World AIDS Day

By Danielle Pope

World AIDS Day
Scientists look closer than ever to developing an HIV vaccine

December 1 is World AIDS Day. Currently, the disease affects millions of people worldwide. HIV, the virus that can cause AIDS, continues to pose serious challenges. In 2016, an estimated 36.7 million people were living with HIV (including 1.8 million children) around the world. In the same year, an estimated 1 million people died of AIDS-related illnesses.

The vast majority of this number live in low and middle income countries. However, HIV still exists in Australia, with an estimated 25,313 people living with HIV in Australia since 2015. In New Zealand, 244 people were diagnosed with HIV in 2016.

While treatment for HIV is continually improving, at present there is still no cure for this potentially life-threatening infection. Scientists are working to discover a cure and have made advancements, however. Last year, scientists from the United States discovered an antibody produced by an HIV-positive patient that neutralises 98% of all HIV strains tested – including most of the strains that are resistant to other antibodies of the same class.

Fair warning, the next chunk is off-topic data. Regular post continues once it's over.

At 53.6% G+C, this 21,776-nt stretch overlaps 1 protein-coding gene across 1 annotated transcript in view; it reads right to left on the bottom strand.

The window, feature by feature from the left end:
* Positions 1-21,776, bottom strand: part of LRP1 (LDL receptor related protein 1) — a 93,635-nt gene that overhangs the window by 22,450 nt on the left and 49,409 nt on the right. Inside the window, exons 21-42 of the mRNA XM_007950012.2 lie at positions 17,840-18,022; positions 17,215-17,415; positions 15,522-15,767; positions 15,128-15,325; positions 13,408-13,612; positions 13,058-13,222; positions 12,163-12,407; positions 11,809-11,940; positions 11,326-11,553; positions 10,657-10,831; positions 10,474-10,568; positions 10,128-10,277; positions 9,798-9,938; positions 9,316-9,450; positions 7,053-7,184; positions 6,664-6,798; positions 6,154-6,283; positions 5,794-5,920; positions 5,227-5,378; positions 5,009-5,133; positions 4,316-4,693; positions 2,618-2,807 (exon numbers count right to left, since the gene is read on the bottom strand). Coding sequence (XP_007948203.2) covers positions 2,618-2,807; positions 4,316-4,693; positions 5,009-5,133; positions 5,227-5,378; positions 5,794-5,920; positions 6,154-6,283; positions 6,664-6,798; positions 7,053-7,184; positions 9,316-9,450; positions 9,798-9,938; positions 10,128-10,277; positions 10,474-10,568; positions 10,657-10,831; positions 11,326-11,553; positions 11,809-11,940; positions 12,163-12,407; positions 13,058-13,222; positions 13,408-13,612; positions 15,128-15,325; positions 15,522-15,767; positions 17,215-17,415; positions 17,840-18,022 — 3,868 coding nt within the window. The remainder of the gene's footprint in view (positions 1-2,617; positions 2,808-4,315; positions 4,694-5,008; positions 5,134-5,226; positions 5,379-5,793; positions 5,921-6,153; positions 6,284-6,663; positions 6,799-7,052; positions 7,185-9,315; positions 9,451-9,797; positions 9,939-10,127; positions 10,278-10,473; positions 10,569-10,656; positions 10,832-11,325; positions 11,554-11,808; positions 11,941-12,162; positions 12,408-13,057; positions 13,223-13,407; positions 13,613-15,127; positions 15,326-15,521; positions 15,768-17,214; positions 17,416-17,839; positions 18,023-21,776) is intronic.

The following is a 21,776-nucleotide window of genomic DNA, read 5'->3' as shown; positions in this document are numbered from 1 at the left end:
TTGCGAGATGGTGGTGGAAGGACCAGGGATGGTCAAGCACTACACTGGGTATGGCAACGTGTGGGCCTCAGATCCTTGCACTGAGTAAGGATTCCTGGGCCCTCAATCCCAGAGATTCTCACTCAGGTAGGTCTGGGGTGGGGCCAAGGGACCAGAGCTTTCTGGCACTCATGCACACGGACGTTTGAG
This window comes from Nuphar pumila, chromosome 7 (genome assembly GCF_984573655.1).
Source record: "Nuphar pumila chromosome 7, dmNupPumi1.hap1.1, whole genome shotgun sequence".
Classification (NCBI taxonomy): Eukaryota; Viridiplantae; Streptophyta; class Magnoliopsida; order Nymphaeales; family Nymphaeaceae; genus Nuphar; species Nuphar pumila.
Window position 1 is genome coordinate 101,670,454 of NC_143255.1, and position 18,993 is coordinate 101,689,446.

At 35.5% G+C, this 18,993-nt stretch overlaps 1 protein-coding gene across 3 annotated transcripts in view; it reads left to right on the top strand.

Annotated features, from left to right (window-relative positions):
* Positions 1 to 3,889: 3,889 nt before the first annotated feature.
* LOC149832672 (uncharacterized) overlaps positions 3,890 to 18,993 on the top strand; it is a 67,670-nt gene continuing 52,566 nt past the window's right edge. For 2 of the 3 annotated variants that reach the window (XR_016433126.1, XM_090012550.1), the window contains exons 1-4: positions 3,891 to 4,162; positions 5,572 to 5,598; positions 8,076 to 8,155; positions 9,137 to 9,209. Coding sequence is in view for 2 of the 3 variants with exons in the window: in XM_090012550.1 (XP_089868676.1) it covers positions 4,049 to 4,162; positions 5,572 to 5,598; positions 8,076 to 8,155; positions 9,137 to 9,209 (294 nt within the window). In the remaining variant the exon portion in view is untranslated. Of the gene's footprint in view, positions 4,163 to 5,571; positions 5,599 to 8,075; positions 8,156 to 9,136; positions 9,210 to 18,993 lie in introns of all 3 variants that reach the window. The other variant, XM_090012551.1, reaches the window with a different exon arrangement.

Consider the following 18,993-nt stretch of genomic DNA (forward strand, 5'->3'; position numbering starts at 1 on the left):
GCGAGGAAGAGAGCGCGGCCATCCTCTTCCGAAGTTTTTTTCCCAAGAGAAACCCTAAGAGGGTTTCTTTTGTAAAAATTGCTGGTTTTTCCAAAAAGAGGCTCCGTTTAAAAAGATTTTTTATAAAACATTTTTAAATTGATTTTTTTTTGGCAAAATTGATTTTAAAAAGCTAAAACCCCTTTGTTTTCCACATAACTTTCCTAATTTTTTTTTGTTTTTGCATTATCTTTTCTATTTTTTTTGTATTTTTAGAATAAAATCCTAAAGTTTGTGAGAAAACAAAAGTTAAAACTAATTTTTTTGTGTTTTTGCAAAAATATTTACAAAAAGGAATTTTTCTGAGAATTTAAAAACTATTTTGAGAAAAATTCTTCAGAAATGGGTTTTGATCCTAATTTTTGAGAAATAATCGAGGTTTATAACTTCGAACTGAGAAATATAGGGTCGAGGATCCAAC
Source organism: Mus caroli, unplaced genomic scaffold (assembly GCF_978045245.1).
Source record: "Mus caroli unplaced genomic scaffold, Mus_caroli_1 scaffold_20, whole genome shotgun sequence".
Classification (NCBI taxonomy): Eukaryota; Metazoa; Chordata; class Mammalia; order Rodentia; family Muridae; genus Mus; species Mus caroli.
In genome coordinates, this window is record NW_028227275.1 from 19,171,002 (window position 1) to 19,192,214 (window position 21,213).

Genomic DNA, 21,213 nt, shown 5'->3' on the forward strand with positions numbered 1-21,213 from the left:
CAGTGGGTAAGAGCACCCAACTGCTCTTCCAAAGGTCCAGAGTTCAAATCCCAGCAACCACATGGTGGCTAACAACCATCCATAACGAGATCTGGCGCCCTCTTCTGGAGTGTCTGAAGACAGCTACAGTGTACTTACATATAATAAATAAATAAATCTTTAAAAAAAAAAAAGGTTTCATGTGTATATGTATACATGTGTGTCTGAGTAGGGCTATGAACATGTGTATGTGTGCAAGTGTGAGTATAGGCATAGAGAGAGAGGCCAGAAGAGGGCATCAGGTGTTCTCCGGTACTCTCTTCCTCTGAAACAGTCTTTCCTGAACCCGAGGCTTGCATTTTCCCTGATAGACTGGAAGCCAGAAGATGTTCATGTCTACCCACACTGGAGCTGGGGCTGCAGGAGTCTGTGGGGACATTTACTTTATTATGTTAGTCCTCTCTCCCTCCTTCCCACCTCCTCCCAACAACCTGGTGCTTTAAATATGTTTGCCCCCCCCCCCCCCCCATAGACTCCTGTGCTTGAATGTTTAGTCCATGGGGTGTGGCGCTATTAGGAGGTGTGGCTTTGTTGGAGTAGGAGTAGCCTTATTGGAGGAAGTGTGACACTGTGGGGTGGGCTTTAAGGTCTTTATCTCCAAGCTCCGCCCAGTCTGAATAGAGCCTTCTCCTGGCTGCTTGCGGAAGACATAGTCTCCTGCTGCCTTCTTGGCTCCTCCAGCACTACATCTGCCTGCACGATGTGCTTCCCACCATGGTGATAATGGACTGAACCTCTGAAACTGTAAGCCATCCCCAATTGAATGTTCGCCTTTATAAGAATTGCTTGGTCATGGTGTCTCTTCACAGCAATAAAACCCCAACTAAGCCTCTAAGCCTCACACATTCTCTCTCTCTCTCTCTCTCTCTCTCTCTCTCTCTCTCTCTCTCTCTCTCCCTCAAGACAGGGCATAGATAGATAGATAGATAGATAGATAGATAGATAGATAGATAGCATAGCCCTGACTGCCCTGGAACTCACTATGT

The capacity of an antibody to block a wide range of strains is crucial, as HIV has an ability to rapidly respond to the body’s immune defences. This is the first time such a capability has been discovered in an antibody and scientists are hopeful that it could form the basis of a new HIV vaccine.

An antibody is a protein produced by the immune system in response to harmful pathogens like bacteria and viruses. Researchers at the US National Institute of Health found that the antibody outperformed trials of previous antibodies. “The discovery and characterisation of this antibody with exceptional breadth and potency against HIV provides an important new lead for the development of strategies to prevent and treat HIV infection, “said Anthony S Fauci from the US National Institute of Allergy and Infectious Diseases.

Whilst these results still need to be measured against human trials before any clear links to a vaccine can be drawn, it is hoped that this is one step closer to eradicating the world of this disease.

You can find out more about World AIDS Day by visiting their website here

To learn about HIV screening and prevention, visit Ending HIV here


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